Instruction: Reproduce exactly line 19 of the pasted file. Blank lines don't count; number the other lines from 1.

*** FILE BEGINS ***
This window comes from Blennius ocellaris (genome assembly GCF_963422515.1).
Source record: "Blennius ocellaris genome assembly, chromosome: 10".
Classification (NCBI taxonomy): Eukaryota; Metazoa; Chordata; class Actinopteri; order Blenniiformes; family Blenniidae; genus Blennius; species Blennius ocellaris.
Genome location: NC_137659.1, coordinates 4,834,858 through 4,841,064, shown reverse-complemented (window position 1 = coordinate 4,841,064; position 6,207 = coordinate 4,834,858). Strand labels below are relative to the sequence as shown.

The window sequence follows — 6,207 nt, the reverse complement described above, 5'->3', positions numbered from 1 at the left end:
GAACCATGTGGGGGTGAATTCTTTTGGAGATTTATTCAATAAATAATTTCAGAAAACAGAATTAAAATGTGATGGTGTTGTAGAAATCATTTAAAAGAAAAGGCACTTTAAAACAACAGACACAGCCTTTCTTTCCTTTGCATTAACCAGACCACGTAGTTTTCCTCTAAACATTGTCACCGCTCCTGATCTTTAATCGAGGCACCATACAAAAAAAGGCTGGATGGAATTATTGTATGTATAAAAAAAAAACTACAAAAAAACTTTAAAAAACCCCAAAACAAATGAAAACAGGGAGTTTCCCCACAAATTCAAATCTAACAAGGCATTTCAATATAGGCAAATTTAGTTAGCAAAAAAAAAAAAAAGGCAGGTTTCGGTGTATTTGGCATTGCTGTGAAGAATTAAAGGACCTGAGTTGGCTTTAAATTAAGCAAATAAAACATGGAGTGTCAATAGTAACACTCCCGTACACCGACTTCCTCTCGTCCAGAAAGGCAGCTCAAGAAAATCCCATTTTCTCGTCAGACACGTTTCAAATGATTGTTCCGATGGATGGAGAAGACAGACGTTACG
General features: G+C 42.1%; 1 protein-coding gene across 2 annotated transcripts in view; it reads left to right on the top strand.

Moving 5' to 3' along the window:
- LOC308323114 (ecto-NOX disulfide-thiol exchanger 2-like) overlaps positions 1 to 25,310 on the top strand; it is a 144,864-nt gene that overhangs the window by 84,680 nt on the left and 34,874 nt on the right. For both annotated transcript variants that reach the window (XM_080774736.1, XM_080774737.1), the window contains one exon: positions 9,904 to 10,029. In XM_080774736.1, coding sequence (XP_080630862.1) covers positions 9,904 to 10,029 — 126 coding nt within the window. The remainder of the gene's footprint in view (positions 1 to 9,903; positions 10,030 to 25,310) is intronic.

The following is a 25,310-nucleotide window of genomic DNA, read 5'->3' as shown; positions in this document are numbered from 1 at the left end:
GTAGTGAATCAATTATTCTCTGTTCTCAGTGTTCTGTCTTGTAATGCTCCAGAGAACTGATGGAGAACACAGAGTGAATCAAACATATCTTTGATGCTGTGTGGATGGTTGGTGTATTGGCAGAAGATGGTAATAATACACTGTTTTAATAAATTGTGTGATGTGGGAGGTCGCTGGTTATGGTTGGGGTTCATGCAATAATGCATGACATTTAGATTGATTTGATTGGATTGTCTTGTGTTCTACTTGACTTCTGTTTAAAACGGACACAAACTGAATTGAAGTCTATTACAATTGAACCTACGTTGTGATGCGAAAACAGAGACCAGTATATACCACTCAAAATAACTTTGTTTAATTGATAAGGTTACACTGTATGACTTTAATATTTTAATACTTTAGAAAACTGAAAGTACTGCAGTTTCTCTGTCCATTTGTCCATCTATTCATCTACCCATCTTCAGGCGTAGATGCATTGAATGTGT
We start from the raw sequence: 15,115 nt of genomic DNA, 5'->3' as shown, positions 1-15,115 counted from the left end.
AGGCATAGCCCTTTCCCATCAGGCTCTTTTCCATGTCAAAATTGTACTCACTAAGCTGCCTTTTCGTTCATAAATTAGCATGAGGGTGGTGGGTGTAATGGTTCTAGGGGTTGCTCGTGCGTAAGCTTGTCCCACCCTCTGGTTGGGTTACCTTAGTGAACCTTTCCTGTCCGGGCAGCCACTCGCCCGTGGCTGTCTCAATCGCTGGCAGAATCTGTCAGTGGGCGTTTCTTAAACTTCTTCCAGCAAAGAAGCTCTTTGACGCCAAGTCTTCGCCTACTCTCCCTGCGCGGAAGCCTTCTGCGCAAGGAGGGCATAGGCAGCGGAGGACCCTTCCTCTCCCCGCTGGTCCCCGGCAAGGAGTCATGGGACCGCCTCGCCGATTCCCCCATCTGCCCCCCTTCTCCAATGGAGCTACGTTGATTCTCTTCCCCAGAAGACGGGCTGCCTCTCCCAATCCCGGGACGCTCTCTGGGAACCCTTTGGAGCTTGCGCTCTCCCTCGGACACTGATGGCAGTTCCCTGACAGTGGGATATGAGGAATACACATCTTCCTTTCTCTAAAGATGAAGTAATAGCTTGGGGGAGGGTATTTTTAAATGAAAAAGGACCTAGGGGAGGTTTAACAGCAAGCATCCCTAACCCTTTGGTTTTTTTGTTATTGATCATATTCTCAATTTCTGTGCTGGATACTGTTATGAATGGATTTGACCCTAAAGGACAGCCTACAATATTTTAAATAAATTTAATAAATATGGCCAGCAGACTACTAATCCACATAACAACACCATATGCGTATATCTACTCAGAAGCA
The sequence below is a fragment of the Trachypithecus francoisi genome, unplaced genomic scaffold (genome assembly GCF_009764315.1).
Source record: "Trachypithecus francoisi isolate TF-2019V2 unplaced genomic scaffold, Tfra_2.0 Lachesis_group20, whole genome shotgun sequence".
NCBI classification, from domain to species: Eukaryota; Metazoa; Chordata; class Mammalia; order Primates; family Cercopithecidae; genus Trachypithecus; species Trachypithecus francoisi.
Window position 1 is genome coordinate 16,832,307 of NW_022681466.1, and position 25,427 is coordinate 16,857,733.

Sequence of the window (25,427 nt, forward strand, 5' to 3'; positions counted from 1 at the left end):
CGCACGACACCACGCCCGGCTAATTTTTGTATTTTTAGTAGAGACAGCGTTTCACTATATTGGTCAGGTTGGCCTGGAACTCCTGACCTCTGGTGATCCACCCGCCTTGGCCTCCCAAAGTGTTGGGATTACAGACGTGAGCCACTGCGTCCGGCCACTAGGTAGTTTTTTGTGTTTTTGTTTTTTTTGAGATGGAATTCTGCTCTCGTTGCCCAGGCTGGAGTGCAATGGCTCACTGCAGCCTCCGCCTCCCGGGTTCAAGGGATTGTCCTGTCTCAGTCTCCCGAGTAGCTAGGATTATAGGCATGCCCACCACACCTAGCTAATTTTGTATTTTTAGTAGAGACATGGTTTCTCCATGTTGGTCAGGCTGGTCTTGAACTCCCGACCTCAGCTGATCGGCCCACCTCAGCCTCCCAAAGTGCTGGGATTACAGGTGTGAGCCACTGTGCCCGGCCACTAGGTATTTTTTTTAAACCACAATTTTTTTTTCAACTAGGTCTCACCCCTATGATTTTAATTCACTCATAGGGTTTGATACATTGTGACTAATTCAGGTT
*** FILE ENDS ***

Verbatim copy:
CGCACGACACCACGCCCGGCTAATTTTTGTATTTTTAGTAGAGACAGCGTTTCACTATATTGGTCAGGTTGGCCTGGAACTCCTGACCTCTGGTGATCCACCCGCCTTGGCCTCCCAAAGTGTTGGGATTACAGACGTGAGCCACTGCGTCCGGCCACTAGGTAGTTTTTTGTGTTTTTGTTTTTTTTGAGATGGAATTCTGCTCTCGTTGCCCAGGCTGGAGTGCAATGGCTCACTGCAGCCTCCGCCTCCCGGGTTCAAGGGATTGTCCTGTCTCAGTCTCCCGAGTAGCTAGGATTATAGGCATGCCCACCACACCTAGCTAATTTTGTATTTTTAGTAGAGACATGGTTTCTCCATGTTGGTCAGGCTGGTCTTGAACTCCCGACCTCAGCTGATCGGCCCACCTCAGCCTCCCAAAGTGCTGGGATTACAGGTGTGAGCCACTGTGCCCGGCCACTAGGTATTTTTTTTAAACCACAATTTTTTTTTCAACTAGGTCTCACCCCTATGATTTTAATTCACTCATAGGGTTTGATACATTGTGACTAATTCAGGTT